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4 October 2018 | Comment | Article by Eleanor Evans TEP

Business property relief and holiday lettings


Business property relief can reduce the amount of inheritance tax payable for estates where the deceased owned a business. Historically, HM Revenue and Customs (HMRC) has been reluctant to allow holiday lettings businesses to qualify for business property relief, on the basis that they are businesses that consist wholly or mainly of holding investments, so are not entitled to relief under section 105(3) Inheritance Tax Act 1984.

The recent case of The Personal Representatives of Grace Joyce Graham v HMRC [2018] UKFTT 0306 (TC) is a good example of an unusual case where HMRC will allow the relief.

The facts in the Graham case

HMRC had originally refused business property relief on the basis that Mrs Graham’s business, Carnwethers, consisted mainly of the holding of an investment. Her personal representatives appealed this decision.

The business consisted of four self-contained flats, with well-maintained gardens, a swimming pool, games room, sauna, laundry room and barbecue area. Guests could hire a golf buggy and bicycles. There was a guest lounge with an open fire, books and leaflets relating to local attractions. Guests were welcomed with refreshments and a “welcome pack”, and provided with bed linen and towels. The family made themselves available to guests, providing advice about local activities and occasionally a taxi service. Significant work was undertaken by the family to maintain and clean the accommodation and shared areas.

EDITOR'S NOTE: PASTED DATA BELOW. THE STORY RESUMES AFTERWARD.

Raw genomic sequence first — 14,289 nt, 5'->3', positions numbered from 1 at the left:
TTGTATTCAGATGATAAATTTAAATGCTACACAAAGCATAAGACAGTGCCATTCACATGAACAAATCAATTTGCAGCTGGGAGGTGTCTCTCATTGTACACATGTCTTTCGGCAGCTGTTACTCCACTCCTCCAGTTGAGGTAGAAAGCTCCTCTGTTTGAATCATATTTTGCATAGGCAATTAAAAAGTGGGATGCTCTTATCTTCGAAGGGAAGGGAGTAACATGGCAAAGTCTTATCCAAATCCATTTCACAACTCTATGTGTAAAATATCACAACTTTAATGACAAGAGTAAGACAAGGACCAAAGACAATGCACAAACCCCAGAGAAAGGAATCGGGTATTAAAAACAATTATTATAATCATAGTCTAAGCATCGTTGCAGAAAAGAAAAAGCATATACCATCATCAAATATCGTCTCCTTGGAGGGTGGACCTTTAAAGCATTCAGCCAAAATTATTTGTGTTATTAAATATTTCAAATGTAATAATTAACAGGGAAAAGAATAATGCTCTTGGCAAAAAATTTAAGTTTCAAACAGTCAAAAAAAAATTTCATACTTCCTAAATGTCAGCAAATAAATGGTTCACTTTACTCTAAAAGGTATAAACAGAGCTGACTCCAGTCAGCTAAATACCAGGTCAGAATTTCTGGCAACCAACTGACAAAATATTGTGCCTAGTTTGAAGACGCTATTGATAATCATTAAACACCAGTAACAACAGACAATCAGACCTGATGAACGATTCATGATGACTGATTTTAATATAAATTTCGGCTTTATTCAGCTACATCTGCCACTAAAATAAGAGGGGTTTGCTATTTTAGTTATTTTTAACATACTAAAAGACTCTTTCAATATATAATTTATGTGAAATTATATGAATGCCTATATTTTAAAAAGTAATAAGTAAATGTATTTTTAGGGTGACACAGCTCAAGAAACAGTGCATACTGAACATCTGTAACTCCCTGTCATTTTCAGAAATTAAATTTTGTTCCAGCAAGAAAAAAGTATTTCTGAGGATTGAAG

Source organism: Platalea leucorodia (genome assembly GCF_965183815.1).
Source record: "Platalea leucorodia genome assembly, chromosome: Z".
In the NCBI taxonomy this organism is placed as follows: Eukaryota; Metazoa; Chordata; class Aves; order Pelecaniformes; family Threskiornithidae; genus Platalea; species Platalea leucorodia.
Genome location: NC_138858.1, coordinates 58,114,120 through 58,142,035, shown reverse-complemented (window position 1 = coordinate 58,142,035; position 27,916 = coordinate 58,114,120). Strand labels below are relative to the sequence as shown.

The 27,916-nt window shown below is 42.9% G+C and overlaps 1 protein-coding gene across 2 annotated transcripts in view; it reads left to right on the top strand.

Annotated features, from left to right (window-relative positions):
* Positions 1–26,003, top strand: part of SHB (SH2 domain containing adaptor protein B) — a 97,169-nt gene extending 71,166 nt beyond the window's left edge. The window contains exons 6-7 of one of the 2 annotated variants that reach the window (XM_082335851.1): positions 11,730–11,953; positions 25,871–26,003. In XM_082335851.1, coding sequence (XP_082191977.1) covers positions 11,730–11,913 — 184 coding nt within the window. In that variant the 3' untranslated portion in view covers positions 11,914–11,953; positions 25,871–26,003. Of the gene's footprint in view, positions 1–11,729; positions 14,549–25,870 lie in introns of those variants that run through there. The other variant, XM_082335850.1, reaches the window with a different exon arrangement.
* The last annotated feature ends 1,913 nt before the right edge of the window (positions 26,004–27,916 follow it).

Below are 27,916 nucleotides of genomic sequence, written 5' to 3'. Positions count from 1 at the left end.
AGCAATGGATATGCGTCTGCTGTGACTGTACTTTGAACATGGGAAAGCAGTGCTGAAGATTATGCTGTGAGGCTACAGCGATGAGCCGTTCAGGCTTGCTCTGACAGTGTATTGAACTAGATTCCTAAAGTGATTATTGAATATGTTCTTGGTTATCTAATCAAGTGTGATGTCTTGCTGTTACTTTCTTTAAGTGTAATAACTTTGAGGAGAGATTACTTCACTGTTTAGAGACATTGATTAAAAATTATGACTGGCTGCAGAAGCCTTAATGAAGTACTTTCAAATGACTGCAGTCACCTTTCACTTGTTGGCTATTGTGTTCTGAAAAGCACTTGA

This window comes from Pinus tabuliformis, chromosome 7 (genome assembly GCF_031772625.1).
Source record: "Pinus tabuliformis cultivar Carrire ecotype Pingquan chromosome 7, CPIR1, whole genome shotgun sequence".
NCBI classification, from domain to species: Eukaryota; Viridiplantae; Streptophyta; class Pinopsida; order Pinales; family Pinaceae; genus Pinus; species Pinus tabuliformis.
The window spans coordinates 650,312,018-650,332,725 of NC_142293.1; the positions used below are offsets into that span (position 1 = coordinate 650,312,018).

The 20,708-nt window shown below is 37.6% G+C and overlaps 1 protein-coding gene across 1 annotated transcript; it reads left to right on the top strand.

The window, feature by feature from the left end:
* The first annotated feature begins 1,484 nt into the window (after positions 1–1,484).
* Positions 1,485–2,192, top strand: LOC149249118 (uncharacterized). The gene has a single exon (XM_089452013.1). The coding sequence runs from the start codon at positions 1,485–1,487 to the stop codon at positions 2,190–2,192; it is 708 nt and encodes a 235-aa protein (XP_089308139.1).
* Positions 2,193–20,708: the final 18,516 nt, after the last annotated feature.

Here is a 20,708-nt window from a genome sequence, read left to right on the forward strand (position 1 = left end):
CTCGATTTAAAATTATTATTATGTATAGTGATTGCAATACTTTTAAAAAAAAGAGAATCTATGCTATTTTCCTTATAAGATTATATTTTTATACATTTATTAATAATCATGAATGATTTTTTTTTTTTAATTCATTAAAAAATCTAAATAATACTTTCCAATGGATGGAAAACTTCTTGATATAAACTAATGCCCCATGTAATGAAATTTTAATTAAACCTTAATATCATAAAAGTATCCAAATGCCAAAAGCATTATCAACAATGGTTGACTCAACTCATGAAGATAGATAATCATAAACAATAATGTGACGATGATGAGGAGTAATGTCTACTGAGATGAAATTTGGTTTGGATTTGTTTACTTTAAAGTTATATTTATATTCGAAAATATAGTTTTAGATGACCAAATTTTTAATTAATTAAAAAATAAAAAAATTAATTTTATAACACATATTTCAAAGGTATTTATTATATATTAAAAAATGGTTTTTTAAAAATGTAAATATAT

The tribunal considered previous cases relating to holiday lettings, to include HMRC v George [2004] STC 147, in which the judgment described a “spectrum” of holiday accommodation, stretching from a luxury hotel to a property let out with little input from its owners.

The judgment in the George case also referred to the necessity to consider a business in the round. The fact a business carries out both investment and non-investment activities will not necessarily mean that it is an investment business.

Why was business property relief allowed?

The tribunal concluded that Carnwethers was an exceptional case, which was just on the non-investment side of the line. The extent of the additional services and assistance provided by the family meant that an intelligent businessman would consider it as a business that was more like a hotel than a standard holiday let.

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Author bio

Eleanor is Head of the Trusts and Estates Administration Department, a large team dealing with estates and trusts administration on behalf of financial institution and trust corporation clients.  Eleanor is a specialist in wills, probate, tax and trusts, and is a full member of STEP (the Society of Trusts and Estates Practitioners).  She is also a committee member of the STEP Wales branch.

Disclaimer: The information on the Hugh James website is for general information only and reflects the position at the date of publication. It does not constitute legal advice and should not be treated as such. If you would like to ensure the commentary reflects current legislation, case law or best practice, please contact the blog author.

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